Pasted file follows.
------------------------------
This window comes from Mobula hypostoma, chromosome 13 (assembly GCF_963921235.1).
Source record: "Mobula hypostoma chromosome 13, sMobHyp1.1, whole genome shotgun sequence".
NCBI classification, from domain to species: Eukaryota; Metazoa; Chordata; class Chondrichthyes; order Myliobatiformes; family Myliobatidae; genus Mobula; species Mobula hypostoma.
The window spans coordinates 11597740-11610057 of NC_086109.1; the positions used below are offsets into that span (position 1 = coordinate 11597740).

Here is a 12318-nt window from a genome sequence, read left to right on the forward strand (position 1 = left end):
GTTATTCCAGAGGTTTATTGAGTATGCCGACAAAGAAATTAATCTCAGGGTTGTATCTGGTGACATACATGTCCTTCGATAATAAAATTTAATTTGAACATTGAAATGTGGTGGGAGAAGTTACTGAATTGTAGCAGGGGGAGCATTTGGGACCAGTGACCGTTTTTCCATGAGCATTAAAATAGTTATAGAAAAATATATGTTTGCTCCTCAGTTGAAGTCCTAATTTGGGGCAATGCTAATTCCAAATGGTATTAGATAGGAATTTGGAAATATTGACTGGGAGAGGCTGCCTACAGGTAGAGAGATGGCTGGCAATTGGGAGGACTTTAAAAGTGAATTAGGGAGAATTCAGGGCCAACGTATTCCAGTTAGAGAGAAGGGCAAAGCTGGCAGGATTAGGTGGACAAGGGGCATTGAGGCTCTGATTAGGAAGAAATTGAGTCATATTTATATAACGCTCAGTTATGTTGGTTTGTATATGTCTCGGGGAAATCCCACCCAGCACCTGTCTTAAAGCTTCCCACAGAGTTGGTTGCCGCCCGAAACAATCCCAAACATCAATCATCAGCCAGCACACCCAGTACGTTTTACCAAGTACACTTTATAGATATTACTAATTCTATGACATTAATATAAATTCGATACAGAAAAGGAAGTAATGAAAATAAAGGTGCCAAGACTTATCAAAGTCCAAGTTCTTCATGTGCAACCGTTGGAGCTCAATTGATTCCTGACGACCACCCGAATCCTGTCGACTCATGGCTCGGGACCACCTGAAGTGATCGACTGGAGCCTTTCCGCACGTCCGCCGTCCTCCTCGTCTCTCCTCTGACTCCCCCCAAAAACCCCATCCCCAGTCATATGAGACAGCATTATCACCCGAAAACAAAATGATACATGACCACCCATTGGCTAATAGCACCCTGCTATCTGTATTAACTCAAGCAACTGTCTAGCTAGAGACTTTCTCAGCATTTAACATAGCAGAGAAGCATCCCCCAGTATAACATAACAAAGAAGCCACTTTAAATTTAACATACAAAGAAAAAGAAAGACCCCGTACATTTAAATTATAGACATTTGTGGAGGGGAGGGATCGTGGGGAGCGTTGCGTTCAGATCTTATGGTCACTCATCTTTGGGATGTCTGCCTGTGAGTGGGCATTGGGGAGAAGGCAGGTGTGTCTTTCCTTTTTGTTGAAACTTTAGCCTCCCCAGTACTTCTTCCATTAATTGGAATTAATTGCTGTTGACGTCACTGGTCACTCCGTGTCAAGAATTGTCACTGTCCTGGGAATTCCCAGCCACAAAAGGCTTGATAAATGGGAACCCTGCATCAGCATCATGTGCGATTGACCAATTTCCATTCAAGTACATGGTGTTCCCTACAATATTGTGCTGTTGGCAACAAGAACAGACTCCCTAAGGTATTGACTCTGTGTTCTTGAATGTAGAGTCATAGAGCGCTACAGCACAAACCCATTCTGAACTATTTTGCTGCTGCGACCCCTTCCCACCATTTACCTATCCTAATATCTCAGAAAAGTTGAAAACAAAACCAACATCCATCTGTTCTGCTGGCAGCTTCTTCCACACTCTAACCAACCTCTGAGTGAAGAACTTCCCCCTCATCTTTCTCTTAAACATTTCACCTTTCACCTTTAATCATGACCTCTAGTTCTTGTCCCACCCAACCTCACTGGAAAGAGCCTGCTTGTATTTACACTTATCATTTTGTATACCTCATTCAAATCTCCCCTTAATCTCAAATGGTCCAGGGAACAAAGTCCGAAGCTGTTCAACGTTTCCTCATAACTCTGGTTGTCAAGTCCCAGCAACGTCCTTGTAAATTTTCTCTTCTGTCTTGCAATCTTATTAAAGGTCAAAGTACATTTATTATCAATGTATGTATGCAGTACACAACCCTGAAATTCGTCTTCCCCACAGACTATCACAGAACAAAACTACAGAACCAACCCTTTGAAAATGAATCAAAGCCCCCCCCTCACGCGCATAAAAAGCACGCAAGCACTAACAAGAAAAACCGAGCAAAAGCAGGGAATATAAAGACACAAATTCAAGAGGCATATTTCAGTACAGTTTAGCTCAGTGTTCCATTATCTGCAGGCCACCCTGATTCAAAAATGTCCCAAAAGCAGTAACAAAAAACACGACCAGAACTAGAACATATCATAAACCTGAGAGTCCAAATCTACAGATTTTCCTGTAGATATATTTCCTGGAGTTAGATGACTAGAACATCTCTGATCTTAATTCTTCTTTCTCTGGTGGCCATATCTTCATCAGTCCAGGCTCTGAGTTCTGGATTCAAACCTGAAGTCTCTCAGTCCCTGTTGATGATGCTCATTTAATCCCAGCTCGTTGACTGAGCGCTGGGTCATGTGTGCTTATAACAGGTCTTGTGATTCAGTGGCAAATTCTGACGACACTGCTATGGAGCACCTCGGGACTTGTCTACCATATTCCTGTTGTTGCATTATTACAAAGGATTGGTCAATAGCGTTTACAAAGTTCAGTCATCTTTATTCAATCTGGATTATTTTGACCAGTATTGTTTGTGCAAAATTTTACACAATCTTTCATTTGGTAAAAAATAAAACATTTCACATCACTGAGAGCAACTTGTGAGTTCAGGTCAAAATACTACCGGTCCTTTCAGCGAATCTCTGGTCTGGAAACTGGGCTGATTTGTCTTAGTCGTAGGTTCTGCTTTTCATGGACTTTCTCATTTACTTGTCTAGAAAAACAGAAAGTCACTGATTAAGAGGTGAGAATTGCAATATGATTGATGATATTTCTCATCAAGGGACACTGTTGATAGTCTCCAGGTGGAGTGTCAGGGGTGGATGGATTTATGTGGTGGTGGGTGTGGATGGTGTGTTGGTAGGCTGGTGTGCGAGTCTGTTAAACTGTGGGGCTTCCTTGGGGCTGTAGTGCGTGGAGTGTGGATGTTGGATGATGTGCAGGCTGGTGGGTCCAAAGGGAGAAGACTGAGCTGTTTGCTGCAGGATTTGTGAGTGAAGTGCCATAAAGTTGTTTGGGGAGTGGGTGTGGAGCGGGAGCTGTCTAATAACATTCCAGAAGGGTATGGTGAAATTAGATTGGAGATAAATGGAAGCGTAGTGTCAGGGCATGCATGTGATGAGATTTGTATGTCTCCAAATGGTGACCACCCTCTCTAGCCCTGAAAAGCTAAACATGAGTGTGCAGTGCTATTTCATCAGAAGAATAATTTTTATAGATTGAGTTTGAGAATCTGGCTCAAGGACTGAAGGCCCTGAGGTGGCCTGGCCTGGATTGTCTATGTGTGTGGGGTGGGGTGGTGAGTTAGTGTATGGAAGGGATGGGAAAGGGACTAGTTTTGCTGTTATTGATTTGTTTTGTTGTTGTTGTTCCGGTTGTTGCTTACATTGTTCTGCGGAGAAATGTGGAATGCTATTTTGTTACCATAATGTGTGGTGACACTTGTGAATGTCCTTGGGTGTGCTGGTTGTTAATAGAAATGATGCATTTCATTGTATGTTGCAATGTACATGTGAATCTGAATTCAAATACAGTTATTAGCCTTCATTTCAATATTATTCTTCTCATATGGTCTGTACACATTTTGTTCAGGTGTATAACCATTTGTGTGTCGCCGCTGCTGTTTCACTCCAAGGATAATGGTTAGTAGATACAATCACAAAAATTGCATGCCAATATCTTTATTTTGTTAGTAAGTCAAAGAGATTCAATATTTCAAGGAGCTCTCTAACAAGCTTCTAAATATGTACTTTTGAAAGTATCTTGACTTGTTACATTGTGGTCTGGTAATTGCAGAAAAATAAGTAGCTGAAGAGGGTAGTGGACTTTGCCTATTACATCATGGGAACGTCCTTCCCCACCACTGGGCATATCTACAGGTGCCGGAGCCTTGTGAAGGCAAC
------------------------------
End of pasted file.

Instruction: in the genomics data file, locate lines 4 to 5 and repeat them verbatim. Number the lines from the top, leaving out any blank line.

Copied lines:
The window spans coordinates 11597740-11610057 of NC_086109.1; the positions used below are offsets into that span (position 1 = coordinate 11597740).

Here is a 12318-nt window from a genome sequence, read left to right on the forward strand (position 1 = left end):